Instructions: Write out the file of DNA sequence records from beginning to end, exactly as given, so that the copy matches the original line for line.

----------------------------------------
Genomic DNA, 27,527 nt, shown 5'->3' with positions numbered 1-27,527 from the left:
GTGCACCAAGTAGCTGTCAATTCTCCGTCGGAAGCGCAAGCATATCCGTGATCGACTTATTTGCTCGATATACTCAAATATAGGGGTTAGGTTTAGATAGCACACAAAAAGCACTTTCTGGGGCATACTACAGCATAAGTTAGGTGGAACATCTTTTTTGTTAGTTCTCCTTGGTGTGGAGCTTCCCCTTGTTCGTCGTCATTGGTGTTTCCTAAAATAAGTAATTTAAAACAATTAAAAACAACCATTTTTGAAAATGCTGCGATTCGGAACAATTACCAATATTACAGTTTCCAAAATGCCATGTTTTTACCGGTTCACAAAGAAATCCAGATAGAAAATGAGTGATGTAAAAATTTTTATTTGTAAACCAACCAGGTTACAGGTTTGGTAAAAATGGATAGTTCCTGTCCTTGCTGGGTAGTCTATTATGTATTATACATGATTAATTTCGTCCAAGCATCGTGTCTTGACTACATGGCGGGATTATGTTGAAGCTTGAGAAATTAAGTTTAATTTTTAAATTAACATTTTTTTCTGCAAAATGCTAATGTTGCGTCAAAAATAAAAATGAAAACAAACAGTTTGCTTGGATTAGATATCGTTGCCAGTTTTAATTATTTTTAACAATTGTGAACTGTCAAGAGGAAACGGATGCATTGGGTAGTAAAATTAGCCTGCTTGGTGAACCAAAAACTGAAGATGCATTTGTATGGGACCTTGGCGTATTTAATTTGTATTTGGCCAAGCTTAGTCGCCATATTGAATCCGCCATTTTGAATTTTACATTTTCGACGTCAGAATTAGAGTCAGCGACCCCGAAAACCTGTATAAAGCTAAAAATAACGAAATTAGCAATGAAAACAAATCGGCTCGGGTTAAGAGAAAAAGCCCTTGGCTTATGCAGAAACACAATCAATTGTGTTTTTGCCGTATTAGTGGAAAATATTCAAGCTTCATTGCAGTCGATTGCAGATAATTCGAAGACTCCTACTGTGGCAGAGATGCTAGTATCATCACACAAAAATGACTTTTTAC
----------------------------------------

Genomic DNA, 27,527 nt, shown 5'->3' with positions numbered 1-27,527 from the left:
GTGCACCAAGTAGCTGTCAATTCTCCGTCGGAAGCGCAAGCATATCCGTGATCGACTTATTTGCTCGATATACTCAAATATAGGGGTTAGGTTTAGATAGCACACAAAAAGCACTTTCTGGGGCATACTACAGCATAAGTTAGGTGGAACATCTTTTTTGTTAGTTCTCCTTGGTGTGGAGCTTCCCCTTGTTCGTCGTCATTGGTGTTTCCTAAAATAAGTAATTTAAAACAATTAAAAACAACCATTTTTGAAAATGCTGCGATTCGGAACAATTACCAATATTACAGTTTCCAAAATGCCATGTTTTTACCGGTTCACAAAGAAATCCAGATAGAAAATGAGTGATGTAAAAATTTTTATTTGTAAACCAACCAGGTTACAGGTTTGGTAAAAATGGATAGTTCCTGTCCTTGCTGGGTAGTCTATTATGTATTATACATGATTAATTTCGTCCAAGCATCGTGTCTTGACTACATGGCGGGATTATGTTGAAGCTTGAGAAATTAAGTTTAATTTTTAAATTAACATTTTTTTCTGCAAAATGCTAATGTTGCGTCAAAAATAAAAATGAAAACAAACAGTTTGCTTGGATTAGATATCGTTGCCAGTTTTAATTATTTTTAACAATTGTGAACTGTCAAGAGGAAACGGATGCATTGGGTAGTAAAATTAGCCTGCTTGGTGAACCAAAAACTGAAGATGCATTTGTATGGGACCTTGGCGTATTTAATTTGTATTTGGCCAAGCTTAGTCGCCATATTGAATCCGCCATTTTGAATTTTACATTTTCGACGTCAGAATTAGAGTCAGCGACCCCGAAAACCTGTATAAAGCTAAAAATAACGAAATTAGCAATGAAAACAAATCGGCTCGGGTTAAGAGAAAAAGCCCTTGGCTTATGCAGAAACACAATCAATTGTGTTTTTGCCGTATTAGTGGAAAATATTCAAGCTTCATTGCAGTCGATTGCAGATAATTCGAAGACTCCTACTGTGGCAGAGATGCTAGTATCATCACACAAAAATGACTTTTTAC